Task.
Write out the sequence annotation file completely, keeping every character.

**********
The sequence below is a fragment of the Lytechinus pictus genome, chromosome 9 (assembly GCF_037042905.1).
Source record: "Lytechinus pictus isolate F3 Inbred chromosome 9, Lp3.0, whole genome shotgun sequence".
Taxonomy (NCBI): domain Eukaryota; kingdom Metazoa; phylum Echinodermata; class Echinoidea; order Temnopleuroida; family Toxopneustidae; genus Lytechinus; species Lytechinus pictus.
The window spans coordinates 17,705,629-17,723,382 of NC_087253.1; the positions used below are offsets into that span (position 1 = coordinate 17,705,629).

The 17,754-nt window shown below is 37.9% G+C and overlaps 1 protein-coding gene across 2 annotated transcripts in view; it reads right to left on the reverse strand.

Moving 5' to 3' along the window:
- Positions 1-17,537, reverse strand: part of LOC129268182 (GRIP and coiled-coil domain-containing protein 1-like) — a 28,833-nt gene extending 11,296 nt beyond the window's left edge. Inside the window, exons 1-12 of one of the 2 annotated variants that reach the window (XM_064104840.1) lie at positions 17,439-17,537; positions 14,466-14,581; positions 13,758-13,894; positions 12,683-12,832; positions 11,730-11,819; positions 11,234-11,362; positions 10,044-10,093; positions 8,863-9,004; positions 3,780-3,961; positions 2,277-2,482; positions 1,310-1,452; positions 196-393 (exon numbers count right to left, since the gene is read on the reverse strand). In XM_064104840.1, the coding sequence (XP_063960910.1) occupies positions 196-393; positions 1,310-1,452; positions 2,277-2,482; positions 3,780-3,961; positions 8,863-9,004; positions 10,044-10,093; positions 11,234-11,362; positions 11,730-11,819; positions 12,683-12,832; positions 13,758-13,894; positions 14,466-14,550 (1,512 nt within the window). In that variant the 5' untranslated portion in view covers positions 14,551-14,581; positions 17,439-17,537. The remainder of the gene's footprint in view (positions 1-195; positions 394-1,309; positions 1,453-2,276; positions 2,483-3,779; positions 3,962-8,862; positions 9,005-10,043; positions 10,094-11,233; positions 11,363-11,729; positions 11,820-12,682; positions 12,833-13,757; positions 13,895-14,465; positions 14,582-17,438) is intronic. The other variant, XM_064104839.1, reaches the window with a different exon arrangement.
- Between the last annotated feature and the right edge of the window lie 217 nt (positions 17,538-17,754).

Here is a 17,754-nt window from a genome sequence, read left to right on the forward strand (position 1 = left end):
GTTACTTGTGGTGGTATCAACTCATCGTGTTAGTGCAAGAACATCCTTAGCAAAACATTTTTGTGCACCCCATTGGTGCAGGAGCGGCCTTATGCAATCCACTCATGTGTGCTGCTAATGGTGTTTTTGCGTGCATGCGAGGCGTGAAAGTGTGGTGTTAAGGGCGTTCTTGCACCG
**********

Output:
The sequence below is a fragment of the Lytechinus pictus genome, chromosome 9 (assembly GCF_037042905.1).
Source record: "Lytechinus pictus isolate F3 Inbred chromosome 9, Lp3.0, whole genome shotgun sequence".
Taxonomy (NCBI): domain Eukaryota; kingdom Metazoa; phylum Echinodermata; class Echinoidea; order Temnopleuroida; family Toxopneustidae; genus Lytechinus; species Lytechinus pictus.
The window spans coordinates 17,705,629-17,723,382 of NC_087253.1; the positions used below are offsets into that span (position 1 = coordinate 17,705,629).

The 17,754-nt window shown below is 37.9% G+C and overlaps 1 protein-coding gene across 2 annotated transcripts in view; it reads right to left on the reverse strand.

Moving 5' to 3' along the window:
- Positions 1-17,537, reverse strand: part of LOC129268182 (GRIP and coiled-coil domain-containing protein 1-like) — a 28,833-nt gene extending 11,296 nt beyond the window's left edge. Inside the window, exons 1-12 of one of the 2 annotated variants that reach the window (XM_064104840.1) lie at positions 17,439-17,537; positions 14,466-14,581; positions 13,758-13,894; positions 12,683-12,832; positions 11,730-11,819; positions 11,234-11,362; positions 10,044-10,093; positions 8,863-9,004; positions 3,780-3,961; positions 2,277-2,482; positions 1,310-1,452; positions 196-393 (exon numbers count right to left, since the gene is read on the reverse strand). In XM_064104840.1, the coding sequence (XP_063960910.1) occupies positions 196-393; positions 1,310-1,452; positions 2,277-2,482; positions 3,780-3,961; positions 8,863-9,004; positions 10,044-10,093; positions 11,234-11,362; positions 11,730-11,819; positions 12,683-12,832; positions 13,758-13,894; positions 14,466-14,550 (1,512 nt within the window). In that variant the 5' untranslated portion in view covers positions 14,551-14,581; positions 17,439-17,537. The remainder of the gene's footprint in view (positions 1-195; positions 394-1,309; positions 1,453-2,276; positions 2,483-3,779; positions 3,962-8,862; positions 9,005-10,043; positions 10,094-11,233; positions 11,363-11,729; positions 11,820-12,682; positions 12,833-13,757; positions 13,895-14,465; positions 14,582-17,438) is intronic. The other variant, XM_064104839.1, reaches the window with a different exon arrangement.
- Between the last annotated feature and the right edge of the window lie 217 nt (positions 17,538-17,754).

Here is a 17,754-nt window from a genome sequence, read left to right on the forward strand (position 1 = left end):
GTTACTTGTGGTGGTATCAACTCATCGTGTTAGTGCAAGAACATCCTTAGCAAAACATTTTTGTGCACCCCATTGGTGCAGGAGCGGCCTTATGCAATCCACTCATGTGTGCTGCTAATGGTGTTTTTGCGTGCATGCGAGGCGTGAAAGTGTGGTGTTAAGGGCGTTCTTGCACCG